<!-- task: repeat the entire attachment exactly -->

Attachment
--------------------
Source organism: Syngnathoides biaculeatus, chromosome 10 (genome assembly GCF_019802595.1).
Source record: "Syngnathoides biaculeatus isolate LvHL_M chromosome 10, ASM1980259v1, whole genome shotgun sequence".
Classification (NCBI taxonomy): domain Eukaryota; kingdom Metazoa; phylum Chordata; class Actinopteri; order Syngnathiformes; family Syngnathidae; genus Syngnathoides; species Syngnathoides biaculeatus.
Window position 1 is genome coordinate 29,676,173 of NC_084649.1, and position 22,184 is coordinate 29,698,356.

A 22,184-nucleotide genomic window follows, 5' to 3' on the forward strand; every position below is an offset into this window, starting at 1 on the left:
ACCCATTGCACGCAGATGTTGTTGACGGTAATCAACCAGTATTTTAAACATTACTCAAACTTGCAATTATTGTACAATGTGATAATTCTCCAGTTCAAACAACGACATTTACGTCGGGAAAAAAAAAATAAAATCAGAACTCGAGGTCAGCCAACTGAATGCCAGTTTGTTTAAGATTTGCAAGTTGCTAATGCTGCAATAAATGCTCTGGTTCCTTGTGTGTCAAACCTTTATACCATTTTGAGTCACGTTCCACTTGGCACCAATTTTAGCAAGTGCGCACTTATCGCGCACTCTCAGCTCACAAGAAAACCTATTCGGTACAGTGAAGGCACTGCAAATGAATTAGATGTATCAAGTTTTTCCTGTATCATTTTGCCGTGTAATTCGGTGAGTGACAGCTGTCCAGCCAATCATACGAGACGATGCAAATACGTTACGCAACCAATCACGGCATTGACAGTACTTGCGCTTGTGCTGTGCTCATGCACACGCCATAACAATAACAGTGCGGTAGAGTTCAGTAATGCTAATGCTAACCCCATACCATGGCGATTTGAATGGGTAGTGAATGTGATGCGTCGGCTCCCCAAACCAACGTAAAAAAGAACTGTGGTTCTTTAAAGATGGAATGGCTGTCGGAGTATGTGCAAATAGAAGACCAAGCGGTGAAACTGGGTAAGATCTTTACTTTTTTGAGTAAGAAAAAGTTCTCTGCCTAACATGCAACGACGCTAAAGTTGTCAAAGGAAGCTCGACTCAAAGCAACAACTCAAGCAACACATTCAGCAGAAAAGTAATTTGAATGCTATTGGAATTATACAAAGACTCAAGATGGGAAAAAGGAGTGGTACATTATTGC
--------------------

Source organism: Syngnathoides biaculeatus, chromosome 10 (genome assembly GCF_019802595.1).
Source record: "Syngnathoides biaculeatus isolate LvHL_M chromosome 10, ASM1980259v1, whole genome shotgun sequence".
Classification (NCBI taxonomy): domain Eukaryota; kingdom Metazoa; phylum Chordata; class Actinopteri; order Syngnathiformes; family Syngnathidae; genus Syngnathoides; species Syngnathoides biaculeatus.
Window position 1 is genome coordinate 29,676,173 of NC_084649.1, and position 22,184 is coordinate 29,698,356.

A 22,184-nucleotide genomic window follows, 5' to 3' on the forward strand; every position below is an offset into this window, starting at 1 on the left:
ACCCATTGCACGCAGATGTTGTTGACGGTAATCAACCAGTATTTTAAACATTACTCAAACTTGCAATTATTGTACAATGTGATAATTCTCCAGTTCAAACAACGACATTTACGTCGGGAAAAAAAAAATAAAATCAGAACTCGAGGTCAGCCAACTGAATGCCAGTTTGTTTAAGATTTGCAAGTTGCTAATGCTGCAATAAATGCTCTGGTTCCTTGTGTGTCAAACCTTTATACCATTTTGAGTCACGTTCCACTTGGCACCAATTTTAGCAAGTGCGCACTTATCGCGCACTCTCAGCTCACAAGAAAACCTATTCGGTACAGTGAAGGCACTGCAAATGAATTAGATGTATCAAGTTTTTCCTGTATCATTTTGCCGTGTAATTCGGTGAGTGACAGCTGTCCAGCCAATCATACGAGACGATGCAAATACGTTACGCAACCAATCACGGCATTGACAGTACTTGCGCTTGTGCTGTGCTCATGCACACGCCATAACAATAACAGTGCGGTAGAGTTCAGTAATGCTAATGCTAACCCCATACCATGGCGATTTGAATGGGTAGTGAATGTGATGCGTCGGCTCCCCAAACCAACGTAAAAAAGAACTGTGGTTCTTTAAAGATGGAATGGCTGTCGGAGTATGTGCAAATAGAAGACCAAGCGGTGAAACTGGGTAAGATCTTTACTTTTTTGAGTAAGAAAAAGTTCTCTGCCTAACATGCAACGACGCTAAAGTTGTCAAAGGAAGCTCGACTCAAAGCAACAACTCAAGCAACACATTCAGCAGAAAAGTAATTTGAATGCTATTGGAATTATACAAAGACTCAAGATGGGAAAAAGGAGTGGTACATTATTGC